Should You Keep, Sell, or Surrender Your Home in a Michigan Divorce?
Once you get married, anything you and your spouse purchase together becomes shared marital property, including real estate. In some cases, things you brought into the marriage may also become marital property, depending on how they are used and whether or not you have a prenuptial agreement in place to protect personal property.
This is important, because when you divorce, part of the process involves the separation of assets. In Michigan, the division of assets must be “fair and equitable”. While this doesn’t necessarily mean an even split, it’s usually close.
How does this work when you and your spouse own a home together? You have three legal options. You can either keep the home, sell it and split any profit, or surrender it to your spouse. Which option is right for you?
If you decide to keep the home, you will become solely responsible for any and all costs, including remaining mortgage debt. This means you need to carefully consider whether or not you’re able to manage mortgage payments on your own. In some cases, an award of spousal support can help you to manage these costs, but you shouldn’t count on a ruling of spousal support, or a specific amount.
In addition, you may have to pay out any asset value your spouse is due. Suppose joint equity in the home is valued at $100,000. In a fair and equitable settlement, your spouse may be owed half that value. If you don’t have $50,000, you may be able to make up for the amount by ceding other assets, such as a stock portfolio, jewelry, or other real estate, for example.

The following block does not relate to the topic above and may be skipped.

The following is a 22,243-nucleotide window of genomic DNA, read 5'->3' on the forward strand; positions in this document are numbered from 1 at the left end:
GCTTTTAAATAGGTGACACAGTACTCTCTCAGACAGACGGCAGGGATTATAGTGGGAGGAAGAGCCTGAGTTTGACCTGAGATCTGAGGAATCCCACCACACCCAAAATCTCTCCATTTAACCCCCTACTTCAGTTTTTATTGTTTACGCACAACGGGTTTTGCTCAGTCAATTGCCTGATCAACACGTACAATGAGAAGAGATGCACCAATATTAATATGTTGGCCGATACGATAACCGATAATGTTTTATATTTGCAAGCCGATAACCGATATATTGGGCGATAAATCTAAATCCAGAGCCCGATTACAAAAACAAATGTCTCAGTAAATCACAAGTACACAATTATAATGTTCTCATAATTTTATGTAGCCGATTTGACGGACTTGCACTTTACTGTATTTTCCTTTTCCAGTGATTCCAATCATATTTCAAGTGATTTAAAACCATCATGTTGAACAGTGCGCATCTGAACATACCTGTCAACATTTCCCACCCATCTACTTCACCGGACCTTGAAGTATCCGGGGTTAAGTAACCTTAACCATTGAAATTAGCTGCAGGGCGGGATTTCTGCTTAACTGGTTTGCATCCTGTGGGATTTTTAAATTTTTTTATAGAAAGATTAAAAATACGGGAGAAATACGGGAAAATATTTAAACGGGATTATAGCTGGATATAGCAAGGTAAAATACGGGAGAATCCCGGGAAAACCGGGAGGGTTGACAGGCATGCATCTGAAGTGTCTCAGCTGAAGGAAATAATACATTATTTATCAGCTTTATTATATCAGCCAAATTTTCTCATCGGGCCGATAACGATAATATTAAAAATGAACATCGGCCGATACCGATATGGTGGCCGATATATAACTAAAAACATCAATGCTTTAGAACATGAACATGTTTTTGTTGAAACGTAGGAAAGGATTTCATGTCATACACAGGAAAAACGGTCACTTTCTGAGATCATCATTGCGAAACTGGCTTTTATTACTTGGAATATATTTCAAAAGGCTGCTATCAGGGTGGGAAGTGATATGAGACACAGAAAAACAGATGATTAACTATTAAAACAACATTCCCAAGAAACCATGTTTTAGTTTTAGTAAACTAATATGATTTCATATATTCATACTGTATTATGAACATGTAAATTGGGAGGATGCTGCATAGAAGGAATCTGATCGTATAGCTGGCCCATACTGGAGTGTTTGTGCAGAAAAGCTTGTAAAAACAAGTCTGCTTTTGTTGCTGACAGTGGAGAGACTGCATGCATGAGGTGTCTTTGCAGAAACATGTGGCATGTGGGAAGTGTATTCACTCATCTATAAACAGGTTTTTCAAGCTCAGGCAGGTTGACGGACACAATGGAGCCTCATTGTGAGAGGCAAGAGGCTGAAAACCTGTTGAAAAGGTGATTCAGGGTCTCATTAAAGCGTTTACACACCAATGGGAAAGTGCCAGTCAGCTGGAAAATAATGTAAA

Although one or both parties may wish to remain in the family home following divorce, if neither party can buy out the other and manage monthly mortgage payments alone, keeping the home simply might not be feasible. In this case you may elect to sell the home and divide the profits.
It’s a common misconception that leaving the family home prior to divorce nullifies your rights to this marital asset, but this is not the case. Real estate is still a joint marital asset until the divorce is final, and both parties have equal claim to it, even if one has already moved out of the residence.
You can, however, surrender your right to the home in your divorce agreement, allowing your spouse to keep it. In this case, your spouse will have to reimburse you the value you’re due, based on equity, either with cash or some other form of compensation.
In some cases, spouses agree that they will retain joint ownership of the home until such time as it is sold, although only one party will continue to live there and that party will be responsible for mortgage payments and other expenses. Typically, this type of agreement includes an offset at the time of sale for the added expenses the remaining party has contributed to the equity in the home following divorce.
Division of assets can be difficult, especially when a high-value asset like a home is involved. Contact the qualified lawyers at The Gucciardo Law Firm today at 248-723-5190 or online to schedule a free consultation and learn more about your options.
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